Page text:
Vitamin C’s effectiveness against COVID may hinge on vitamin’s natural transporter levels
Credit: Kim Ratliff, Production Coordinator, Augusta University
High doses of vitamin C under study for treating COVID-19 may benefit some populations, but investigators exploring its potential in aging say key factors in effectiveness include levels of the natural transporter needed to get the vitamin inside cells.
Age, race, gender, as well as expression levels and genetic variations of those vitamin C transporters that make them less efficient, all may be factors in the effectiveness of vitamin C therapy against COVID-19 and other maladies, investigators at the Medical College of Georgia Center for Healthy Aging report in a commentary in the journal Aging and Disease.
The investigators recommend that those factors be considered in the design and execution of clinical trials, and when trial results are analyzed, for COVID-19 as well as other conditions, says Dr. Sadanand Fulzele, aging researcher and the article’s corresponding author.
The novel nature and lack of immunity against the coronavirus has prompted a worldwide pursuit of effective treatments for COVID-19, they write. That includes repurposing drugs with known safety profiles, including Vitamin C, an established immune system booster and antioxidant, which made it a logical choice to explore in COVID-19. Both strategies are needed in response to infection with the novel coronavirus to ensure a strong immune response to stop the virus from replicating in the body, and to avoid the over-the-top, destructive immune response the virus itself can generate if it does.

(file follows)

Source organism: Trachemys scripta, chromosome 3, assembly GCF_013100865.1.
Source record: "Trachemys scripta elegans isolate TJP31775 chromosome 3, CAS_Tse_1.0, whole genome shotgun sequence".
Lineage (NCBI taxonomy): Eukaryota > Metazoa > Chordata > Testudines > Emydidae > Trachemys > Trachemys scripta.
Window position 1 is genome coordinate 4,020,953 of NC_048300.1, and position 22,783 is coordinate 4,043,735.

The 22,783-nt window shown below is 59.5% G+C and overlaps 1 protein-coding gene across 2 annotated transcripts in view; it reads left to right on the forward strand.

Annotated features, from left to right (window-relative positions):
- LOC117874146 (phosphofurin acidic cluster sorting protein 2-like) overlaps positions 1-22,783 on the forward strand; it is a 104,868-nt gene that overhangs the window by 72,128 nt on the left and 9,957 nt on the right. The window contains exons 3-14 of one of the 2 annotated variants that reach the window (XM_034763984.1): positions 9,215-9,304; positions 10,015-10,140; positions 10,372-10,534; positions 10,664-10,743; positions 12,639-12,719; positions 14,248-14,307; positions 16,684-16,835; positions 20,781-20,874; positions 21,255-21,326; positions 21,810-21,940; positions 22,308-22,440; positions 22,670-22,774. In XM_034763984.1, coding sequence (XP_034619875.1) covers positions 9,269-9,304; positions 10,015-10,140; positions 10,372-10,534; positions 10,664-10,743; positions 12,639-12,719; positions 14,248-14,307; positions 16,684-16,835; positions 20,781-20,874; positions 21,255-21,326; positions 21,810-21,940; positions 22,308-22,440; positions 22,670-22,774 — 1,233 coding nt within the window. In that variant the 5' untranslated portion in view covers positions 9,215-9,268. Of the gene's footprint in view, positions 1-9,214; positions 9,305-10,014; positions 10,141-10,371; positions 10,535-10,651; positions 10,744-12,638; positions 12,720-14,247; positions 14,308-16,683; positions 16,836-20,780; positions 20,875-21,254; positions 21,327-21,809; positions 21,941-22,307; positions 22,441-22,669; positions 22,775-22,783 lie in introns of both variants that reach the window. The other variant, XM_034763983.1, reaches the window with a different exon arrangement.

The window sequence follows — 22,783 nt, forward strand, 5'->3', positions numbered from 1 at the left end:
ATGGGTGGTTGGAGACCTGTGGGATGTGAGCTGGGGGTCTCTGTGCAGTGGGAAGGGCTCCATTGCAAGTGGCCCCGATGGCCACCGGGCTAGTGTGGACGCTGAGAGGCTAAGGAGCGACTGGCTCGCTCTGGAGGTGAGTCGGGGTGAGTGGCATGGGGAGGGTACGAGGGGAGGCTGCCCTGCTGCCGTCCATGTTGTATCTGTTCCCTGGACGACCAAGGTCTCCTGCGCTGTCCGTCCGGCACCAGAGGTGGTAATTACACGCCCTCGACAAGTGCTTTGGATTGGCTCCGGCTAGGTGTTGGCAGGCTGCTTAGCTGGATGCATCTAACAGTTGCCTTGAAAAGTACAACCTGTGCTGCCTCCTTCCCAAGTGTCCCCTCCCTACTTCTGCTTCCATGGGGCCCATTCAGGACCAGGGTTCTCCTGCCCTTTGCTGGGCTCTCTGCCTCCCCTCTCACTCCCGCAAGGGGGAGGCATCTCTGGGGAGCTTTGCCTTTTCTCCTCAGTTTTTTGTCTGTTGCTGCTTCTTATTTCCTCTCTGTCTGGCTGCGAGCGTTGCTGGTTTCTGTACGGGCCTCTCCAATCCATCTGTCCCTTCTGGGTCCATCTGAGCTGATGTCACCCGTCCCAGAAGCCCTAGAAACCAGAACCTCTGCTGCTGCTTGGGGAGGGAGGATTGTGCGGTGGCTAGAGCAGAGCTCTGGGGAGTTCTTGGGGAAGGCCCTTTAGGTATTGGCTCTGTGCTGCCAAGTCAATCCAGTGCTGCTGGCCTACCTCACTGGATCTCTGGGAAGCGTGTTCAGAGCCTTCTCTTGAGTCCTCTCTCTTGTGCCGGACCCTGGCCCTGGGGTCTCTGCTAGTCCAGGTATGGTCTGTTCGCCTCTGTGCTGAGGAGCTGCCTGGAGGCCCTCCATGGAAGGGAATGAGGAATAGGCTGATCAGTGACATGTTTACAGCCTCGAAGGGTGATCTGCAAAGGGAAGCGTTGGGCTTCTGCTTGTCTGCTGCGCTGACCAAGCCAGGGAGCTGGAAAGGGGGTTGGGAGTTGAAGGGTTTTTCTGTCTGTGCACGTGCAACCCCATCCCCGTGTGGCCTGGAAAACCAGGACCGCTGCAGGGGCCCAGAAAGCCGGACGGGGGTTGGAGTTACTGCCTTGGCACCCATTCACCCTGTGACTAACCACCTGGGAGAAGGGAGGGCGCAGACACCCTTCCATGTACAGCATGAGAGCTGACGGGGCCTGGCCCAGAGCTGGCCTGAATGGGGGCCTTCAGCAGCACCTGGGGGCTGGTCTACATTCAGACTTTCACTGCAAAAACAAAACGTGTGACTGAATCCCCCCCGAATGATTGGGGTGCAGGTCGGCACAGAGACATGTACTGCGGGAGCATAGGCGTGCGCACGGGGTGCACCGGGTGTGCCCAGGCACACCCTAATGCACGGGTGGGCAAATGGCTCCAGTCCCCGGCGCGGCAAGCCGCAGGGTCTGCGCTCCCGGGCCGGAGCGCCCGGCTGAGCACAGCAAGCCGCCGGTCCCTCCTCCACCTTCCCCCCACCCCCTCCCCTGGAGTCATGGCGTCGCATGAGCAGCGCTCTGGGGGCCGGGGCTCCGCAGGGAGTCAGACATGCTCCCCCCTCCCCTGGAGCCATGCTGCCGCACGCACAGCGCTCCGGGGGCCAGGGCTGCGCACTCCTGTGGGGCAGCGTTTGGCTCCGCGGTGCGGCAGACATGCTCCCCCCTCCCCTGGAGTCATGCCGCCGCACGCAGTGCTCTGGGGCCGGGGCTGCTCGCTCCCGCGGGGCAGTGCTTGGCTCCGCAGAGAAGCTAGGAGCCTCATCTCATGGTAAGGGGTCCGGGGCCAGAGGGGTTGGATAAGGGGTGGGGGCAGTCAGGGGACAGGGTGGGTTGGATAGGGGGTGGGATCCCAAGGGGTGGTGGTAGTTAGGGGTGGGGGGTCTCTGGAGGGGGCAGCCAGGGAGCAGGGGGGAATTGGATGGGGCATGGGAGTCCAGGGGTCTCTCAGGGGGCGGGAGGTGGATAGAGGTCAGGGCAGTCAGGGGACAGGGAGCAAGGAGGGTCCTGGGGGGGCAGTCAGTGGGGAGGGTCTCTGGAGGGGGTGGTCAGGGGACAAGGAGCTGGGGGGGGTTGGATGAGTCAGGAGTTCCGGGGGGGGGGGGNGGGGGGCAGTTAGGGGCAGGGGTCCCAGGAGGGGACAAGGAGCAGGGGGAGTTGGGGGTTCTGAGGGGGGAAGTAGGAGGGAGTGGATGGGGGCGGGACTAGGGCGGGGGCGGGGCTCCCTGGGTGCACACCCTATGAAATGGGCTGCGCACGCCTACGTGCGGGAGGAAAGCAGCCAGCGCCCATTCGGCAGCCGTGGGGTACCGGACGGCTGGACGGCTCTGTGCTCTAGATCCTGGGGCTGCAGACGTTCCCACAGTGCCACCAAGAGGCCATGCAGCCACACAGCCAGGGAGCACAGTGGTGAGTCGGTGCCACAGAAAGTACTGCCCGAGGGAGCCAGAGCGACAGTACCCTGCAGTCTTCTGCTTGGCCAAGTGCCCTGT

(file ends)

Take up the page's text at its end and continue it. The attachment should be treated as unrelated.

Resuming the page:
There are at least 30 clinical trials underway in which vitamin C, alone or in combination with other treatments, is being evaluated against COVID-19, some with doses up to 10 times the recommended 65 to 90 milligrams daily of vitamin C.
Factors like whether or not vitamin C can get inside the cell, likely are an issue in the effectiveness the therapies ultimately show, says Dr. Carlos M. Isales, co-director of the MCG Center for Healthy Aging and chief of the MCG Division of Endocrinology, Diabetes and Metabolism.
In fact, without adequate transporters on a cell’s surface to get the water-soluble vitamin past the lipid layer of cell membranes, particularly large doses may enable the vitamin to cluster around the outside of cells where it actually starts producing oxidants, like damaging reactive oxygen species, rather than helping eliminate them, says Isales, a study coauthor.
“We think it’s important to look at transporter expression,” Fulzele says.
They suspect low transporter expression is a factor in the mixed results from vitamin C’s use in a variety of other conditions. Clinical trials in osteoarthritis, for example, an autoimmune disease where a misdirected immune system is attacking the joints, has gotten mixed results, Fulzele says. However its usage in other viral-induced problems, like potentially deadly sepsis, has shown benefit in reducing organ failure and improving lung function in acute respiratory distress syndrome, which is also a major cause of sickness and death with COVID-19.